Election 2015 Scotland

Election 2015: Scottish Liberal Democrat manifesto makes key pledges

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Media captionThe Scottish Liberal Democrat leader Willie Rennie launches his party's election manifesto saying it is a "choice between the Lib Dems and the SNP"

The Scottish Liberal Democrats have launched their manifesto with a set of promises to voters north of the border.

They say they will cut tax; balance the budget within three years and guarantee education funding from nursery to college.

The party would also invest an additional £800m on the Scottish NHS.

The Lib Dems are the last of the four main Scottish parties to lay out their manifesto plans ahead of voters going to the polls on 7 May.

Leader Willie Rennie told a gathering in South Queensferry that his party would also:

  • extend free childcare to all two-year-olds by 2020
  • transfer power from London to Scotland, delivering more power to local communities
  • and fight climate change with five new green laws.

Mr Rennie believed that with the Lib Dems, voters would be choosing a responsible plan to build a stronger economy and a fairer society.

Key priorities

Lib Dems

Main pledges

  • Balance the budget fairly through a mixture of cuts and taxes on higher earners
  • Increase tax-free allowance to £12,500
  • Guarantee education funding from nursery to 19 with an extra £2.5bn and qualified teachers in every class
  • Invest £8bn in the NHS. Equal care for mental & physical health
  • Five new laws to protect nature and fight climate change

He said his party was standing on "a record of progress in government and vision of the future".

Mr Rennie said: "We are now closer to our ambition of creating opportunity for everyone. But with wins for the Liberal Democrat in this election we can make it a decade of opportunity."

He added that his party's offer was to create a "decade of opportunity for everyone in our country".

When questioned on whether people should vote tactically to keep the SNP out, he said: "In the 11 seats that we hold, it's very clear that if you want to stop the SNP, the Liberal Democrats are best-placed to do that.

"People will use their vote intelligently throughout the country and I would encourage them to do so."

'Not reasonable'

He added: "We're prepared to work with the SNP in other areas, and we have done so in councils and we have done it in the Scottish Parliament.

"But it would be unreasonable to put them in charge of an institution that they are against.

"You could just imagine Alex Salmond, deputy prime minister, and as soon as you have turned your back he's got his screwdriver out trying to take the country apart.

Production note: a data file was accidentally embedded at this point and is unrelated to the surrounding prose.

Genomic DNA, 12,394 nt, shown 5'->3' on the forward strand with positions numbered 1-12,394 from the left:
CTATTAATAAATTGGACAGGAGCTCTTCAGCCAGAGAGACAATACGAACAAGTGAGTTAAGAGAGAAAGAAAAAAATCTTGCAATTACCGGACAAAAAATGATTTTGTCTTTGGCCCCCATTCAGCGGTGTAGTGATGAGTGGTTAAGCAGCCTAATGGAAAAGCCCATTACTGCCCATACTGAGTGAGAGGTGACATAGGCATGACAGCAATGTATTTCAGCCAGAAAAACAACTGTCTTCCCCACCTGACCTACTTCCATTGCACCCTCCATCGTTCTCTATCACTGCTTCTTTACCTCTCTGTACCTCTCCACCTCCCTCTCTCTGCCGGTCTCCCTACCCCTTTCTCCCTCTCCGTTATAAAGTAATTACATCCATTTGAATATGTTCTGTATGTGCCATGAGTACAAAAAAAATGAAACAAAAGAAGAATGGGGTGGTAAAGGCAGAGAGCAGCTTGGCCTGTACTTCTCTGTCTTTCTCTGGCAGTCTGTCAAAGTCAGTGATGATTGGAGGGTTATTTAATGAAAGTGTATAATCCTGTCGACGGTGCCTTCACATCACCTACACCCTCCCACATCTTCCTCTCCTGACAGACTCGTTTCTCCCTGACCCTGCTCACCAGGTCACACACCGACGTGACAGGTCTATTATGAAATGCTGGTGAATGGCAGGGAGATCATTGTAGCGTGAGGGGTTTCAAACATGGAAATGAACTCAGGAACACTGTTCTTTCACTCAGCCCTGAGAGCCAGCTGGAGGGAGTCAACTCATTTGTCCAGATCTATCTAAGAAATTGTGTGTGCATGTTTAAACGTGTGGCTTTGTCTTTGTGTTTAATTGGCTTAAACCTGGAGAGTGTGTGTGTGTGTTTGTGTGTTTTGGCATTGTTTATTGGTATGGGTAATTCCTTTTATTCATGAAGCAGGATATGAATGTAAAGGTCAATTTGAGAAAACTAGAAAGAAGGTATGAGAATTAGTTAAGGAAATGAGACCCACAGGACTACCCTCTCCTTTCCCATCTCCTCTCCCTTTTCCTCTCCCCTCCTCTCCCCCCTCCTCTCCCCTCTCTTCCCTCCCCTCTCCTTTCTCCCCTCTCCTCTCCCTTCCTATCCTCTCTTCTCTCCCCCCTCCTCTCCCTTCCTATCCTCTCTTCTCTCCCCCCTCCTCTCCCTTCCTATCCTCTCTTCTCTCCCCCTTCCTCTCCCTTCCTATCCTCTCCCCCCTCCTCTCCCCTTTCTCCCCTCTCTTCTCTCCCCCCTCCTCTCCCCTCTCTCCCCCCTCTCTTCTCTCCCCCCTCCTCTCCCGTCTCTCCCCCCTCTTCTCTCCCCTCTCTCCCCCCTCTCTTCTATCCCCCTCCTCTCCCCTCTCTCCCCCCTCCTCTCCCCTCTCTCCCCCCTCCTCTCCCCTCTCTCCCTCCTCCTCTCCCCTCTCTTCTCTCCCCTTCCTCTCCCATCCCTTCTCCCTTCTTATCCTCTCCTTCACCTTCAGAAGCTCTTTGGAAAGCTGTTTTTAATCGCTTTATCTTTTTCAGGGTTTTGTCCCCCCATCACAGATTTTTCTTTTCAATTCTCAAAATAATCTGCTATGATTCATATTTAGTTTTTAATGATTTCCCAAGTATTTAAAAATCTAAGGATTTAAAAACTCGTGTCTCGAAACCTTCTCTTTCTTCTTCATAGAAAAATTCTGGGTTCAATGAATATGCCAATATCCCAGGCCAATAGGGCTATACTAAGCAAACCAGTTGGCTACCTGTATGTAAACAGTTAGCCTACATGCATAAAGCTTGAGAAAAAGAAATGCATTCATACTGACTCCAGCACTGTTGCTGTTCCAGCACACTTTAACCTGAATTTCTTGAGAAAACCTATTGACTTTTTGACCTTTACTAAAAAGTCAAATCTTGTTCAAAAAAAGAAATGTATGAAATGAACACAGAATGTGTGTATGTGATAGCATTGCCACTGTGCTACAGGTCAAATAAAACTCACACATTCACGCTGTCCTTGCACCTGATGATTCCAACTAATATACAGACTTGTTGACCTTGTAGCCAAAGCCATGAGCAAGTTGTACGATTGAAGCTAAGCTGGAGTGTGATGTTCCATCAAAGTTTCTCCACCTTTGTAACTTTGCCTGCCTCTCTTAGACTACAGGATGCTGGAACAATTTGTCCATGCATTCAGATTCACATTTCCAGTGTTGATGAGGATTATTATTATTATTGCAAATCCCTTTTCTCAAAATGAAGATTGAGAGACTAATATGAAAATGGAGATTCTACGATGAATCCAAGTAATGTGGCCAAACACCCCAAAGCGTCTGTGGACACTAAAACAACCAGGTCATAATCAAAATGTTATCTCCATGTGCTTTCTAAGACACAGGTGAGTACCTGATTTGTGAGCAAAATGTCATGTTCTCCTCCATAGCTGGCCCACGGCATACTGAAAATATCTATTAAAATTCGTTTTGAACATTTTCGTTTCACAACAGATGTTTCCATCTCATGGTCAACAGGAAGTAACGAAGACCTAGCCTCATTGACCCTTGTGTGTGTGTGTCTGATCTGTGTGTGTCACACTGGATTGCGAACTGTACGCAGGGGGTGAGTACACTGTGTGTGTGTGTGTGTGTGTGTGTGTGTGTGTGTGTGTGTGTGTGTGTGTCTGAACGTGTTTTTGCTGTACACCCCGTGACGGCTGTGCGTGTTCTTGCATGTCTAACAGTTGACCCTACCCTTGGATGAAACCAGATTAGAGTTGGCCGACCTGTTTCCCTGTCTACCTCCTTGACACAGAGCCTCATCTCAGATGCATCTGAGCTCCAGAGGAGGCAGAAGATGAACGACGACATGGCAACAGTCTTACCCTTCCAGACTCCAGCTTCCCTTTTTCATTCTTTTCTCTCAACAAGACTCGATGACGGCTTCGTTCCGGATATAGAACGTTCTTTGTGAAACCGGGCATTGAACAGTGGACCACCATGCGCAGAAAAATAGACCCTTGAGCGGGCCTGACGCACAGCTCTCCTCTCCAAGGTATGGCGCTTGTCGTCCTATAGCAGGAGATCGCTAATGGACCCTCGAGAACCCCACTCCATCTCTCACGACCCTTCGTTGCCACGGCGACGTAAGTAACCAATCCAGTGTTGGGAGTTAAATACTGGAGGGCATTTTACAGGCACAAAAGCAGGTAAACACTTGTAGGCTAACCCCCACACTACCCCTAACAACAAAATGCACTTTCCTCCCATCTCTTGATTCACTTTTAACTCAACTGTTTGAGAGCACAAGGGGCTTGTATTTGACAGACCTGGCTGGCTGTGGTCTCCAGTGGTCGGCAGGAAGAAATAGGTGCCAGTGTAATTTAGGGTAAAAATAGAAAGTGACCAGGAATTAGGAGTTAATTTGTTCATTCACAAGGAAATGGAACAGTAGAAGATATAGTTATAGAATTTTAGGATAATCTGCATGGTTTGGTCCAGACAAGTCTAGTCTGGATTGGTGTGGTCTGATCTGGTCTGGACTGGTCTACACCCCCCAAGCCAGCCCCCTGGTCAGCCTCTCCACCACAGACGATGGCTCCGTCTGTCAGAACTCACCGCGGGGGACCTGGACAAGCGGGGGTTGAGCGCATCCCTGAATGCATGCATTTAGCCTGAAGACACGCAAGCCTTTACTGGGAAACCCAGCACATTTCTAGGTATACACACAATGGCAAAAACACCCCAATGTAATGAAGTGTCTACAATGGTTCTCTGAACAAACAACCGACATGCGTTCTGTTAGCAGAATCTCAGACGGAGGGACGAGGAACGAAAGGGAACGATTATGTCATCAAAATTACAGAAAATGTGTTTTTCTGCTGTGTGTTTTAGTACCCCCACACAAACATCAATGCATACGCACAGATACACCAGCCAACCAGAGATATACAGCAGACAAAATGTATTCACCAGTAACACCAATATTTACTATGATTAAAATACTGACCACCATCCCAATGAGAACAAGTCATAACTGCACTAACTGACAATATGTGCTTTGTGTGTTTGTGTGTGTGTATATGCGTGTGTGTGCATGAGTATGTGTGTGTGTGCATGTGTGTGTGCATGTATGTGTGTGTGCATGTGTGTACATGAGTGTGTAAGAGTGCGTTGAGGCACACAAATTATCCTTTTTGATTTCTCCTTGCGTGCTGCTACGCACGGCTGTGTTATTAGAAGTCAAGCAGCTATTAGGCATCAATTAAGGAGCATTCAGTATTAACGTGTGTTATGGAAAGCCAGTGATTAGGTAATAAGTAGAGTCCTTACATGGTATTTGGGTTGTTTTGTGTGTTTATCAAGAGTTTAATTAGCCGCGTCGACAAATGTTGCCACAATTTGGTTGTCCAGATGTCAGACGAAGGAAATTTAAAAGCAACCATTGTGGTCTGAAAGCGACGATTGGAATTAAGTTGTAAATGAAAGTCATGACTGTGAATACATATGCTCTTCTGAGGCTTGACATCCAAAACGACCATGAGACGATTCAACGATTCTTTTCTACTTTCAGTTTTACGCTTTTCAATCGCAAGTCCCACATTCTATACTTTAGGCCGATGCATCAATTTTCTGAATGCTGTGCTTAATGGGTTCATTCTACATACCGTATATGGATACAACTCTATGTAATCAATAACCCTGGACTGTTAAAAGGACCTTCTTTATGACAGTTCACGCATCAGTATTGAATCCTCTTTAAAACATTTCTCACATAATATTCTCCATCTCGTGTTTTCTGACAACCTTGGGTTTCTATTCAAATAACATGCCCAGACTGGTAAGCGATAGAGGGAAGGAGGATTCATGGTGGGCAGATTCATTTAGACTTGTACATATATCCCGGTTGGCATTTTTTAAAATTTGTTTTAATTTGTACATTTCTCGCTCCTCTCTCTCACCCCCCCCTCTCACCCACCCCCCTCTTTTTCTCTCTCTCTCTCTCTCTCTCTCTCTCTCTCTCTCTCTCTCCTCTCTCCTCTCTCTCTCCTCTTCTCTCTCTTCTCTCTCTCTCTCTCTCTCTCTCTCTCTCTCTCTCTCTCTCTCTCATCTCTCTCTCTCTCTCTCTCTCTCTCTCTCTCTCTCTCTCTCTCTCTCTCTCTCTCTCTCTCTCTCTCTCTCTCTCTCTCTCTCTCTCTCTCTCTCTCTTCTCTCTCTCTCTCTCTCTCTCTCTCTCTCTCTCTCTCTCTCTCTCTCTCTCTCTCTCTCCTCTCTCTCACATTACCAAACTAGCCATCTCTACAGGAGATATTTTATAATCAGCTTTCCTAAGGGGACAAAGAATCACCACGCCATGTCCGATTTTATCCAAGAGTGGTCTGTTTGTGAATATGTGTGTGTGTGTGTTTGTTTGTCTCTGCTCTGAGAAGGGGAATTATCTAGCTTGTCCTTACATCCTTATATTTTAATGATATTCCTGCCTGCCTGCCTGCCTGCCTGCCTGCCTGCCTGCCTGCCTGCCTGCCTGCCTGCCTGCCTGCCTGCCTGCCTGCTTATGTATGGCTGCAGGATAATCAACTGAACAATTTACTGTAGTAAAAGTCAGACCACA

"That's not who you need in charge of the UK and we have said that is not reasonable."


ANALYSIS

By Brian Taylor, BBC Scotland's political editor

Image copyright Getty Images
Image caption Scottish Lib Dem leader Willie Rennie and candidates Jo Swinson and Michael Crokart launch their party's manifesto

It was, said Willie Rennie, a question of Kipling. No, nothing to do with cakes even although the location was a patisserie in South Queensferry.

The Kipling at issue was Rudyard of that ilk, story writer, poet and, for a spell, Rector at Scotland's oldest and finest university.

These are not particularly encouraging times for the Liberal Democrats. Polls suggest that they may be in trouble in Scotland and throughout the UK.

Despite that, Mr Rennie was unrelentingly upbeat as he launched his party's Scottish manifesto. Quoting Kipling, he said the Lib Dem attitude was "if you can keep your head when all about you are losing theirs".

Pedant that I am, I vaguely recollected that the verse continues "…and blaming it on you". The Lib Dems perhaps feel they have had more than their proportionate share of assigned blame of late.

Read more from Brian.....


Meanwhile, the other parties continue to campaign across the country with SNP leader Nicola Sturgeon addressing the Scottish Trade Union Congress in Ayr.

She argued that a strong team of SNP MPs elected to Westminster will always stand up for Scotland's workers.

Scottish Labour leader Jim Murphy addressed a street rally in Glasgow, where he said that the priority in the general election should be rebuilding the NHS, not re-running the independence referendum.

And Ruth Davidson, the leader of the Scottish Conservatives, met young apprentices in Peterhead.

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